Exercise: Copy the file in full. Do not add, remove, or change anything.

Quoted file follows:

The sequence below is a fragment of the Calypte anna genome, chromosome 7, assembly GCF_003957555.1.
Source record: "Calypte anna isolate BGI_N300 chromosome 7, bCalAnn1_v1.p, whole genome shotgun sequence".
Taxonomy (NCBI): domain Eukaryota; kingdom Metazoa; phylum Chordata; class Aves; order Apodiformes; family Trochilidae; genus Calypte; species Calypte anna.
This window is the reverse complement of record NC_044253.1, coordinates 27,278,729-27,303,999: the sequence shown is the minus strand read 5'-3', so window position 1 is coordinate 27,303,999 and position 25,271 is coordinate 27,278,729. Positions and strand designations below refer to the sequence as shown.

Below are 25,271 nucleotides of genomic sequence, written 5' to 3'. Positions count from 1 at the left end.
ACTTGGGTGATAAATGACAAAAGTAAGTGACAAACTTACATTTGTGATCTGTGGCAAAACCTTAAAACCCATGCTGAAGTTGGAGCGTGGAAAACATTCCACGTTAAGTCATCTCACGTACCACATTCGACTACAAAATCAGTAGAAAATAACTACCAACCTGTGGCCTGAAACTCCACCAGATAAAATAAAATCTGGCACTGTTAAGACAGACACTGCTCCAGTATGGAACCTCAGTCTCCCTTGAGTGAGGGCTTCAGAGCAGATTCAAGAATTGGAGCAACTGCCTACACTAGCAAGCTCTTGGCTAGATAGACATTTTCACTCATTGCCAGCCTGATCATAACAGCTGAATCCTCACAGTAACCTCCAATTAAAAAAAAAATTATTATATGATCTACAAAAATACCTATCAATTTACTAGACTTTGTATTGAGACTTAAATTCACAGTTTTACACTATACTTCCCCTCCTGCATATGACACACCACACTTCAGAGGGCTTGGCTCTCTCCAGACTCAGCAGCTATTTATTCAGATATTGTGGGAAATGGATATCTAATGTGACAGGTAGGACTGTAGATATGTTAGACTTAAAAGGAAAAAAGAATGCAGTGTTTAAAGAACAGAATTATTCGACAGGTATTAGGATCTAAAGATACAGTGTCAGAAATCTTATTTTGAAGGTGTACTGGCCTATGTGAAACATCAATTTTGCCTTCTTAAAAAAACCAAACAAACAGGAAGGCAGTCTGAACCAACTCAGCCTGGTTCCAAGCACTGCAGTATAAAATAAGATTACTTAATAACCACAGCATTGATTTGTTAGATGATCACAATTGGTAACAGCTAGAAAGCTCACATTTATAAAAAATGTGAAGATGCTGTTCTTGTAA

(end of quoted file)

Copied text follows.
The sequence below is a fragment of the Calypte anna genome, chromosome 7, assembly GCF_003957555.1.
Source record: "Calypte anna isolate BGI_N300 chromosome 7, bCalAnn1_v1.p, whole genome shotgun sequence".
Taxonomy (NCBI): domain Eukaryota; kingdom Metazoa; phylum Chordata; class Aves; order Apodiformes; family Trochilidae; genus Calypte; species Calypte anna.
This window is the reverse complement of record NC_044253.1, coordinates 27,278,729-27,303,999: the sequence shown is the minus strand read 5'-3', so window position 1 is coordinate 27,303,999 and position 25,271 is coordinate 27,278,729. Positions and strand designations below refer to the sequence as shown.

Below are 25,271 nucleotides of genomic sequence, written 5' to 3'. Positions count from 1 at the left end.
ACTTGGGTGATAAATGACAAAAGTAAGTGACAAACTTACATTTGTGATCTGTGGCAAAACCTTAAAACCCATGCTGAAGTTGGAGCGTGGAAAACATTCCACGTTAAGTCATCTCACGTACCACATTCGACTACAAAATCAGTAGAAAATAACTACCAACCTGTGGCCTGAAACTCCACCAGATAAAATAAAATCTGGCACTGTTAAGACAGACACTGCTCCAGTATGGAACCTCAGTCTCCCTTGAGTGAGGGCTTCAGAGCAGATTCAAGAATTGGAGCAACTGCCTACACTAGCAAGCTCTTGGCTAGATAGACATTTTCACTCATTGCCAGCCTGATCATAACAGCTGAATCCTCACAGTAACCTCCAATTAAAAAAAAAATTATTATATGATCTACAAAAATACCTATCAATTTACTAGACTTTGTATTGAGACTTAAATTCACAGTTTTACACTATACTTCCCCTCCTGCATATGACACACCACACTTCAGAGGGCTTGGCTCTCTCCAGACTCAGCAGCTATTTATTCAGATATTGTGGGAAATGGATATCTAATGTGACAGGTAGGACTGTAGATATGTTAGACTTAAAAGGAAAAAAGAATGCAGTGTTTAAAGAACAGAATTATTCGACAGGTATTAGGATCTAAAGATACAGTGTCAGAAATCTTATTTTGAAGGTGTACTGGCCTATGTGAAACATCAATTTTGCCTTCTTAAAAAAACCAAACAAACAGGAAGGCAGTCTGAACCAACTCAGCCTGGTTCCAAGCACTGCAGTATAAAATAAGATTACTTAATAACCACAGCATTGATTTGTTAGATGATCACAATTGGTAACAGCTAGAAAGCTCACATTTATAAAAAATGTGAAGATGCTGTTCTTGTAA